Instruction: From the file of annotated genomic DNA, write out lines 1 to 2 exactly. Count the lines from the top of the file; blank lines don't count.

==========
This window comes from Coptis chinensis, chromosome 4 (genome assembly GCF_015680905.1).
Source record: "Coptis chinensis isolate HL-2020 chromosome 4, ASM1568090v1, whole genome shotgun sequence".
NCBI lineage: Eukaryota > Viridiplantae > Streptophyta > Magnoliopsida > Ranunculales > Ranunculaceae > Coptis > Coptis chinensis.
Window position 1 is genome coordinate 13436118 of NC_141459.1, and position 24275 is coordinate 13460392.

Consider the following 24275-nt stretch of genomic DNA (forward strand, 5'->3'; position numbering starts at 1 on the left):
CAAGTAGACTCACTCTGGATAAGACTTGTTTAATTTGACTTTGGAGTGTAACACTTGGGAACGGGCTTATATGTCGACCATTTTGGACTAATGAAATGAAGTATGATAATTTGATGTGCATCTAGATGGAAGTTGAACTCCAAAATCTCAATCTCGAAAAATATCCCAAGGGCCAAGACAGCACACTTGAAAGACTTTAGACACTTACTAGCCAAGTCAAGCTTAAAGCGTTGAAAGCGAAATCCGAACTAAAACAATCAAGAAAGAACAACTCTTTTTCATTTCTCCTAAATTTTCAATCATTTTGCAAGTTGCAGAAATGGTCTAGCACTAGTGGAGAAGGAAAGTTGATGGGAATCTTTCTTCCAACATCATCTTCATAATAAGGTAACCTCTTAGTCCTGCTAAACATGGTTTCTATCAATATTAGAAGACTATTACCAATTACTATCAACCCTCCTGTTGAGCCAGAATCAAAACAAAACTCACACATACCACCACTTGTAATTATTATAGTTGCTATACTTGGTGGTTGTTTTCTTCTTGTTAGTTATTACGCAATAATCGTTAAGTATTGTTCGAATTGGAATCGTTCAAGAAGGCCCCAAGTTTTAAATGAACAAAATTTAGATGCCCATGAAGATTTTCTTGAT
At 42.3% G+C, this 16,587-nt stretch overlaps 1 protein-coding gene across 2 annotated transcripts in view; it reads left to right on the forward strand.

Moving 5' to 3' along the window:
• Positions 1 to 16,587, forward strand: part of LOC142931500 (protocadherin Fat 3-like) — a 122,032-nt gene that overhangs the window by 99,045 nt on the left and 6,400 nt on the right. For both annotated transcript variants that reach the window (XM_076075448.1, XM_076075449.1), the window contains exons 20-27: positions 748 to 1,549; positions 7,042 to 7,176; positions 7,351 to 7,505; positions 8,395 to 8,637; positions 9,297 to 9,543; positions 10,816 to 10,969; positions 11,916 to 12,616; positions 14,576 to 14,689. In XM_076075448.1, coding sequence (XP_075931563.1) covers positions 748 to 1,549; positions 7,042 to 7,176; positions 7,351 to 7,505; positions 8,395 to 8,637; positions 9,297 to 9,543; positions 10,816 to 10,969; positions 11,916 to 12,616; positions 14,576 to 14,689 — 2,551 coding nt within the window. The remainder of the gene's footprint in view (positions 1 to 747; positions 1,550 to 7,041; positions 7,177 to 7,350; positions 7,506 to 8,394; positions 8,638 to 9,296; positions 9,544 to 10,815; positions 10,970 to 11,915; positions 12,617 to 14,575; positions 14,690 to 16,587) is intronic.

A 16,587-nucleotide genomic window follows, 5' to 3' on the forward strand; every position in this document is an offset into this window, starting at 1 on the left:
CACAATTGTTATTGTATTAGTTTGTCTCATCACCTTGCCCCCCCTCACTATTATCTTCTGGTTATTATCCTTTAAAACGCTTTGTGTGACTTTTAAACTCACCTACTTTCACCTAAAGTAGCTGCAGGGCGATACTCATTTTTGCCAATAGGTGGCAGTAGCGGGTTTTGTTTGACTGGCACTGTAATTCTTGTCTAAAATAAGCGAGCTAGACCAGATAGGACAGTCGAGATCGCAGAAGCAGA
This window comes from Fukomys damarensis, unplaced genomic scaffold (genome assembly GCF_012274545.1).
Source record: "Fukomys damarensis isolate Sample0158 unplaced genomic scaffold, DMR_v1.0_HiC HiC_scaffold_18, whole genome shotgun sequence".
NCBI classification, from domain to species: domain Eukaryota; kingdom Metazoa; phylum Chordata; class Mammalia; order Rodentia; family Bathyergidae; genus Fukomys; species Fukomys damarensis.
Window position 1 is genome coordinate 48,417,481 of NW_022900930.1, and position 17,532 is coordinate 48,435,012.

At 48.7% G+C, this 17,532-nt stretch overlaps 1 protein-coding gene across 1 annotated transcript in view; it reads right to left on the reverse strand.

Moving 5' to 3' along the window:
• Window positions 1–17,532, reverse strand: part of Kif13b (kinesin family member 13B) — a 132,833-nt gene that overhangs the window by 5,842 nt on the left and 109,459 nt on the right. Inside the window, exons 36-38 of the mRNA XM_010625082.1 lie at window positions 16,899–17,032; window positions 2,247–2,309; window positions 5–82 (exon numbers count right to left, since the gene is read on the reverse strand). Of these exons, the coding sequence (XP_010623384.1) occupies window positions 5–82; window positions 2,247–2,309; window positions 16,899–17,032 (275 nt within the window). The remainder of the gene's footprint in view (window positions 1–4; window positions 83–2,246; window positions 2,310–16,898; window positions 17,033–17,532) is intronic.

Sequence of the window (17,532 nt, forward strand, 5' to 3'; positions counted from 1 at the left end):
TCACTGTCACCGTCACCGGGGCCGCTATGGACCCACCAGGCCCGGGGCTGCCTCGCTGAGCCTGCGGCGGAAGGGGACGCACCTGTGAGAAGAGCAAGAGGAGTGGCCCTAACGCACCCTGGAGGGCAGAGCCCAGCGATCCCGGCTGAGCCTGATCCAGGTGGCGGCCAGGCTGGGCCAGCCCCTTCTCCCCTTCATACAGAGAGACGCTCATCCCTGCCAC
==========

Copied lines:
This window comes from Coptis chinensis, chromosome 4 (genome assembly GCF_015680905.1).
Source record: "Coptis chinensis isolate HL-2020 chromosome 4, ASM1568090v1, whole genome shotgun sequence".